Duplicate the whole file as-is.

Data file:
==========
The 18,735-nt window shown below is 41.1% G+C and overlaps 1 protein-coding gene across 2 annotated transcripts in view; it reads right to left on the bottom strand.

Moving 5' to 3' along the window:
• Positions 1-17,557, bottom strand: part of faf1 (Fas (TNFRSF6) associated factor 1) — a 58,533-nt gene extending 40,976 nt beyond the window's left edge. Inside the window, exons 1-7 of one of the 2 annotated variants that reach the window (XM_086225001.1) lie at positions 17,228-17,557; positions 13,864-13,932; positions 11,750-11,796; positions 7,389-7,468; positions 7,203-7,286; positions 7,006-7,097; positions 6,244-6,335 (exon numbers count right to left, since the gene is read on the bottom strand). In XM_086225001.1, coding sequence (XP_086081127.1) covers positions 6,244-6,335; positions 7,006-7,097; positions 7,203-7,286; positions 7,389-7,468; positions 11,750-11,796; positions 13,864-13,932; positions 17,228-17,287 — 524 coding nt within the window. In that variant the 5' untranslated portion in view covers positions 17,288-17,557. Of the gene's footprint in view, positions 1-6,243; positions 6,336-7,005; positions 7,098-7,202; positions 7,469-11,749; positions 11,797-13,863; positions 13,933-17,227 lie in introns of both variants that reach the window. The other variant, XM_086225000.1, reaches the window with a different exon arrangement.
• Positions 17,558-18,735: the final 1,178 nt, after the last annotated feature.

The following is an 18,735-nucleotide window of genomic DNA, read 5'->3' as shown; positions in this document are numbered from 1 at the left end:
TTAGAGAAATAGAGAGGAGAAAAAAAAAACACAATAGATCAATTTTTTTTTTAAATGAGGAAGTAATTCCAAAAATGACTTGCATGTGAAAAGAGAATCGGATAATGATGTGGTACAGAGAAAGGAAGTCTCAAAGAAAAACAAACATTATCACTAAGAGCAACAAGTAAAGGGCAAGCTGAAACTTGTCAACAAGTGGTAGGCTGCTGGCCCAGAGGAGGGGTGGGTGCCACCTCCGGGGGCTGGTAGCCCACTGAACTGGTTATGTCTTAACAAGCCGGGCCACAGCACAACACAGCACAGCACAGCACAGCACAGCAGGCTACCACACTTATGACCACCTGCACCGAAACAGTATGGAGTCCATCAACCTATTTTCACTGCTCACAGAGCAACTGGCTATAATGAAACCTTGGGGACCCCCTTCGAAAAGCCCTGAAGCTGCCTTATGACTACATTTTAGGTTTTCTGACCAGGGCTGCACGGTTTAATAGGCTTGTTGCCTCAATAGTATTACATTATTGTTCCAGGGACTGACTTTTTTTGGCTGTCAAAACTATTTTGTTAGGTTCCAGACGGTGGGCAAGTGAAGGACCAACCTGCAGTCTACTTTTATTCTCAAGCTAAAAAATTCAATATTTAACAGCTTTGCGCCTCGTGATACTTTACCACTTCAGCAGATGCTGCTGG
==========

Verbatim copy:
The 18,735-nt window shown below is 41.1% G+C and overlaps 1 protein-coding gene across 2 annotated transcripts in view; it reads right to left on the bottom strand.

Moving 5' to 3' along the window:
• Positions 1-17,557, bottom strand: part of faf1 (Fas (TNFRSF6) associated factor 1) — a 58,533-nt gene extending 40,976 nt beyond the window's left edge. Inside the window, exons 1-7 of one of the 2 annotated variants that reach the window (XM_086225001.1) lie at positions 17,228-17,557; positions 13,864-13,932; positions 11,750-11,796; positions 7,389-7,468; positions 7,203-7,286; positions 7,006-7,097; positions 6,244-6,335 (exon numbers count right to left, since the gene is read on the bottom strand). In XM_086225001.1, coding sequence (XP_086081127.1) covers positions 6,244-6,335; positions 7,006-7,097; positions 7,203-7,286; positions 7,389-7,468; positions 11,750-11,796; positions 13,864-13,932; positions 17,228-17,287 — 524 coding nt within the window. In that variant the 5' untranslated portion in view covers positions 17,288-17,557. Of the gene's footprint in view, positions 1-6,243; positions 6,336-7,005; positions 7,098-7,202; positions 7,469-11,749; positions 11,797-13,863; positions 13,933-17,227 lie in introns of both variants that reach the window. The other variant, XM_086225000.1, reaches the window with a different exon arrangement.
• Positions 17,558-18,735: the final 1,178 nt, after the last annotated feature.

The following is an 18,735-nucleotide window of genomic DNA, read 5'->3' as shown; positions in this document are numbered from 1 at the left end:
TTAGAGAAATAGAGAGGAGAAAAAAAAAACACAATAGATCAATTTTTTTTTTAAATGAGGAAGTAATTCCAAAAATGACTTGCATGTGAAAAGAGAATCGGATAATGATGTGGTACAGAGAAAGGAAGTCTCAAAGAAAAACAAACATTATCACTAAGAGCAACAAGTAAAGGGCAAGCTGAAACTTGTCAACAAGTGGTAGGCTGCTGGCCCAGAGGAGGGGTGGGTGCCACCTCCGGGGGCTGGTAGCCCACTGAACTGGTTATGTCTTAACAAGCCGGGCCACAGCACAACACAGCACAGCACAGCACAGCACAGCAGGCTACCACACTTATGACCACCTGCACCGAAACAGTATGGAGTCCATCAACCTATTTTCACTGCTCACAGAGCAACTGGCTATAATGAAACCTTGGGGACCCCCTTCGAAAAGCCCTGAAGCTGCCTTATGACTACATTTTAGGTTTTCTGACCAGGGCTGCACGGTTTAATAGGCTTGTTGCCTCAATAGTATTACATTATTGTTCCAGGGACTGACTTTTTTTGGCTGTCAAAACTATTTTGTTAGGTTCCAGACGGTGGGCAAGTGAAGGACCAACCTGCAGTCTACTTTTATTCTCAAGCTAAAAAATTCAATATTTAACAGCTTTGCGCCTCGTGATACTTTACCACTTCAGCAGATGCTGCTGG